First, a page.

Silver Guitar and I Bonds have 3 properties that a bond fund does not.

      1. Investment principal is preserved

      2. interest is tax -deferred until you cash them in or they mature in 30 years

      3. No state taxes

      Just have to take into account the following restrictions on I Bonds
      1. They cannot be cashed in for the first year
      2. There is a 3 month interest penalty during the first 5 years (this is calculated into the displayed redemption value)

      One other helpful hint, it doesn't matter when in the month you buy them, you get the same interest since it's not based on a daily balance, so always buy toward the end of the month you plan to buy in. A side benefit of this is that you can get the 12-month non-redemption time down to 11 months and a day.

      Like 2
      • nolesrule
      • Stealing From the Future fix is an improvement but is incomplete....
      • nolesrule
      • 7 mths ago
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      I used to buy I Bonds monthly, but now I buy quarterly. For monthly I set up automatic repeat purchases for the 26th of the month. If it falls on a weekend or holiday they push it to the next business day. The 26th meant that every month would always be purchased in the intended month ( eg If Feb 26 was a Saturday, the purchase would move to Feb 28. If I had used the 27th and it fell on a Saturday, the purchase would get moved to March 1).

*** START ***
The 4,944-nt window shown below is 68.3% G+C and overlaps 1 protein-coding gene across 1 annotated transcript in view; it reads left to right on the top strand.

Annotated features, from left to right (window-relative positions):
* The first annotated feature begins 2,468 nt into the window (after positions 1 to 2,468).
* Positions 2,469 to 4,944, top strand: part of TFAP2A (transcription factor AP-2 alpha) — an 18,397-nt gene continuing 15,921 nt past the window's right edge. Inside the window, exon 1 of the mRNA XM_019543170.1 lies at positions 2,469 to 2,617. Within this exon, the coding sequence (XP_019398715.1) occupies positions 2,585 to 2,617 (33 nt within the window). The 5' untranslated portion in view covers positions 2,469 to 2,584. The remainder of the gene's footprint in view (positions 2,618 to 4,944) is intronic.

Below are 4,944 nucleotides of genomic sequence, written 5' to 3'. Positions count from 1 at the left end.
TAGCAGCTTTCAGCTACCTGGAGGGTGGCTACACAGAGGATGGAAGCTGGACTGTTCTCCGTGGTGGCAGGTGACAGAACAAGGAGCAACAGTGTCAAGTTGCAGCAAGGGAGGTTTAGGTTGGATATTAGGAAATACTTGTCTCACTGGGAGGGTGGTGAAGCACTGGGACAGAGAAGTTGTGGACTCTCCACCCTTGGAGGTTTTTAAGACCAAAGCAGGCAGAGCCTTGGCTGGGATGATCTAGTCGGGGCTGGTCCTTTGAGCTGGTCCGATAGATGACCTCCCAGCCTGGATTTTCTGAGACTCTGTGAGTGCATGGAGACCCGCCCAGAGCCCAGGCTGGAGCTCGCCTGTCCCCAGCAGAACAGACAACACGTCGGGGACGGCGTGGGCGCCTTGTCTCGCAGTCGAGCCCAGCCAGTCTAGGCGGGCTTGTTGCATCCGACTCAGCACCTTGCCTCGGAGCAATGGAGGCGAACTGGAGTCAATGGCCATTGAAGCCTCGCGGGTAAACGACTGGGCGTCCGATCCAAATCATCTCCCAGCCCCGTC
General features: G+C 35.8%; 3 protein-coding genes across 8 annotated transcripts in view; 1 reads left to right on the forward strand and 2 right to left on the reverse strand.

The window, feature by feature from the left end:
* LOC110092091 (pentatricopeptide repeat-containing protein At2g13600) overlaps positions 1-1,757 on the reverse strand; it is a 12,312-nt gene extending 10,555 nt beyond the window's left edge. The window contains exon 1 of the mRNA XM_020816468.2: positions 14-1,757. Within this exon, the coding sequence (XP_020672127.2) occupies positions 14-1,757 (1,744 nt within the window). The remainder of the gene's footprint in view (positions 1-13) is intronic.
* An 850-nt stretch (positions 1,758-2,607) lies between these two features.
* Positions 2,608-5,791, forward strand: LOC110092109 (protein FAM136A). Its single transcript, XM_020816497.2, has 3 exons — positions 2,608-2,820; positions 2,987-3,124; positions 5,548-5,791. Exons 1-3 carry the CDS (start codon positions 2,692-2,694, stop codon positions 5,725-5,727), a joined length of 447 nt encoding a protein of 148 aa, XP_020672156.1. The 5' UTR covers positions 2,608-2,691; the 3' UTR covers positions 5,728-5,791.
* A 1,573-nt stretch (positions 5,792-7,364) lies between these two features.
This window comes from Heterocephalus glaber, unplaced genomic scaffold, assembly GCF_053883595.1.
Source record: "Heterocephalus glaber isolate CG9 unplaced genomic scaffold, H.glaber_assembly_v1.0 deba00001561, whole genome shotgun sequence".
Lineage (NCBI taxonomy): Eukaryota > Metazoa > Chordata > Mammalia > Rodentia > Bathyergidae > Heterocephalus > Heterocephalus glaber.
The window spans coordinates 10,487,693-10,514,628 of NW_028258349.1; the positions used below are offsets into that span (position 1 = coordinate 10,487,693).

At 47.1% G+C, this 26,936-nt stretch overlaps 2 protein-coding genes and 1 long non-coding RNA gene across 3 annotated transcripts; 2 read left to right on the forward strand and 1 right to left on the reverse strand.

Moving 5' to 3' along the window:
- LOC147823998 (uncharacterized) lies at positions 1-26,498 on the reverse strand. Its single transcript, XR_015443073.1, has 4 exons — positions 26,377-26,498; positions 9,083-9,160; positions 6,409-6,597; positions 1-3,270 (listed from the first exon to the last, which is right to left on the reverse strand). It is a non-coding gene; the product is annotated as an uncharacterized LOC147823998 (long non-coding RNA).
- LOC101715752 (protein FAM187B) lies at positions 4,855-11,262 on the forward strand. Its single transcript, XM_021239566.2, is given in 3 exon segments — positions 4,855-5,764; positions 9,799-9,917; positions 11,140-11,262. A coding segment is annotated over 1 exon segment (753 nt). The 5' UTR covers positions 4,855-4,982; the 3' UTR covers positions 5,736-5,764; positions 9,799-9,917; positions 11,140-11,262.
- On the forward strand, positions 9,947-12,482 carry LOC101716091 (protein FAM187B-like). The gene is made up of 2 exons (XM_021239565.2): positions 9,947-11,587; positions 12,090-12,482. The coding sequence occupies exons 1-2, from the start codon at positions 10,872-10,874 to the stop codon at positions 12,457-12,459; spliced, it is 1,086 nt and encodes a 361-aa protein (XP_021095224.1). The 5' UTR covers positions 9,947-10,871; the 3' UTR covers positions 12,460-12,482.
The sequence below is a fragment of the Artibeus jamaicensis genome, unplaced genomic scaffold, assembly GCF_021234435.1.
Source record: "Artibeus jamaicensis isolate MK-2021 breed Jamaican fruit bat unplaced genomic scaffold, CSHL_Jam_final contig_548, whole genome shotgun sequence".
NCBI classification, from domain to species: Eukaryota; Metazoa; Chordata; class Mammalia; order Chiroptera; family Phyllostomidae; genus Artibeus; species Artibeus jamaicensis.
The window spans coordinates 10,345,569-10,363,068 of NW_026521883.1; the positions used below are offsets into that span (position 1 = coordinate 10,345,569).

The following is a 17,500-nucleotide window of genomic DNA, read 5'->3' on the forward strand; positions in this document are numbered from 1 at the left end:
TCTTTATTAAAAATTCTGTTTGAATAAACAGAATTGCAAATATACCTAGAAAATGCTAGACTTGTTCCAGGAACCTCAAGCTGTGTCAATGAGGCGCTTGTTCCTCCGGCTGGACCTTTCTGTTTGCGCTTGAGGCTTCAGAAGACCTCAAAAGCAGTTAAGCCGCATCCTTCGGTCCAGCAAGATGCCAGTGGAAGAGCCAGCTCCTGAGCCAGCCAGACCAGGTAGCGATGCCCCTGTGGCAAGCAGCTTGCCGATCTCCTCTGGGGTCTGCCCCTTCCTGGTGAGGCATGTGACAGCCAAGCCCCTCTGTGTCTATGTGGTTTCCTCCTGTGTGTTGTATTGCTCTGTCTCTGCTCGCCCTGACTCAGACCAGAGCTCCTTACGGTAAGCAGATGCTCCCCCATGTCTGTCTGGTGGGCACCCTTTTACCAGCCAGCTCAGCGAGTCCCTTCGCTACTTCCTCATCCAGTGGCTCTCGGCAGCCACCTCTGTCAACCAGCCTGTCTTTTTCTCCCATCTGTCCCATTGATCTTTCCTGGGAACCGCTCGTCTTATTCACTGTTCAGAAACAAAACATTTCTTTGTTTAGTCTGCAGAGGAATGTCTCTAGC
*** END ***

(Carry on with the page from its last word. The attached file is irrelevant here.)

Like 2
    • nolesrule Good to hear your validation of the I Bonds strategy, and also thanks for the extra tips on purchase timing!!

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  • Phillip Rt said:
    How high is your "Burn rate", the bills you cannot cancel? I think most people cut there spending to the bare bones in case of unemployment. 

     This is a good point. I can drop my expenses to 1/3 and I am don't have a ton of excess... except travel :). I did this for 8 months in 2019 while taking time of to transition and first part of the pandemic. Timing was pretty good too.